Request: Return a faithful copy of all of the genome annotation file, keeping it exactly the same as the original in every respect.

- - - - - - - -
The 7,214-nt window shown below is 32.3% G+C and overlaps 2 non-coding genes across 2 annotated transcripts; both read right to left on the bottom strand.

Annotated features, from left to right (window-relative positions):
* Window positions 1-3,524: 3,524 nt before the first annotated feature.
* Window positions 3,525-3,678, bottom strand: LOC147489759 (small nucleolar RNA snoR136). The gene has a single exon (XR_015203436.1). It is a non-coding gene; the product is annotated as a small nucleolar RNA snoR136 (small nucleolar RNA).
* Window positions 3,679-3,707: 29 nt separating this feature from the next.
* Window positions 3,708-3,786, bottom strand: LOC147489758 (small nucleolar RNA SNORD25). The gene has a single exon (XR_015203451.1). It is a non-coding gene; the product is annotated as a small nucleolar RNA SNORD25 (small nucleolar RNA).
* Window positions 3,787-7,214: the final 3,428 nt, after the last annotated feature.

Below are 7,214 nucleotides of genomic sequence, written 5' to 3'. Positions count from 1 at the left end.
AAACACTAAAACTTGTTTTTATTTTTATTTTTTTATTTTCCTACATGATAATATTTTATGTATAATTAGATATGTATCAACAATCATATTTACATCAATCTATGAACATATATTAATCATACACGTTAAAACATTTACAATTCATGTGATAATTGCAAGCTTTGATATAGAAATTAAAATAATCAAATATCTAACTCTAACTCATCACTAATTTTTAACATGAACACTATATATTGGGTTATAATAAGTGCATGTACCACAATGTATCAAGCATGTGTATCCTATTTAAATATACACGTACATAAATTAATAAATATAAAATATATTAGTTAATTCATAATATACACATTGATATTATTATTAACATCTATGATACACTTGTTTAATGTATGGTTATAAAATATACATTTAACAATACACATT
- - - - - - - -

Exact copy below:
The 7,214-nt window shown below is 32.3% G+C and overlaps 2 non-coding genes across 2 annotated transcripts; both read right to left on the bottom strand.

Annotated features, from left to right (window-relative positions):
* Window positions 1-3,524: 3,524 nt before the first annotated feature.
* Window positions 3,525-3,678, bottom strand: LOC147489759 (small nucleolar RNA snoR136). The gene has a single exon (XR_015203436.1). It is a non-coding gene; the product is annotated as a small nucleolar RNA snoR136 (small nucleolar RNA).
* Window positions 3,679-3,707: 29 nt separating this feature from the next.
* Window positions 3,708-3,786, bottom strand: LOC147489758 (small nucleolar RNA SNORD25). The gene has a single exon (XR_015203451.1). It is a non-coding gene; the product is annotated as a small nucleolar RNA SNORD25 (small nucleolar RNA).
* Window positions 3,787-7,214: the final 3,428 nt, after the last annotated feature.

Below are 7,214 nucleotides of genomic sequence, written 5' to 3'. Positions count from 1 at the left end.
AAACACTAAAACTTGTTTTTATTTTTATTTTTTTATTTTCCTACATGATAATATTTTATGTATAATTAGATATGTATCAACAATCATATTTACATCAATCTATGAACATATATTAATCATACACGTTAAAACATTTACAATTCATGTGATAATTGCAAGCTTTGATATAGAAATTAAAATAATCAAATATCTAACTCTAACTCATCACTAATTTTTAACATGAACACTATATATTGGGTTATAATAAGTGCATGTACCACAATGTATCAAGCATGTGTATCCTATTTAAATATACACGTACATAAATTAATAAATATAAAATATATTAGTTAATTCATAATATACACATTGATATTATTATTAACATCTATGATACACTTGTTTAATGTATGGTTATAAAATATACATTTAACAATACACATT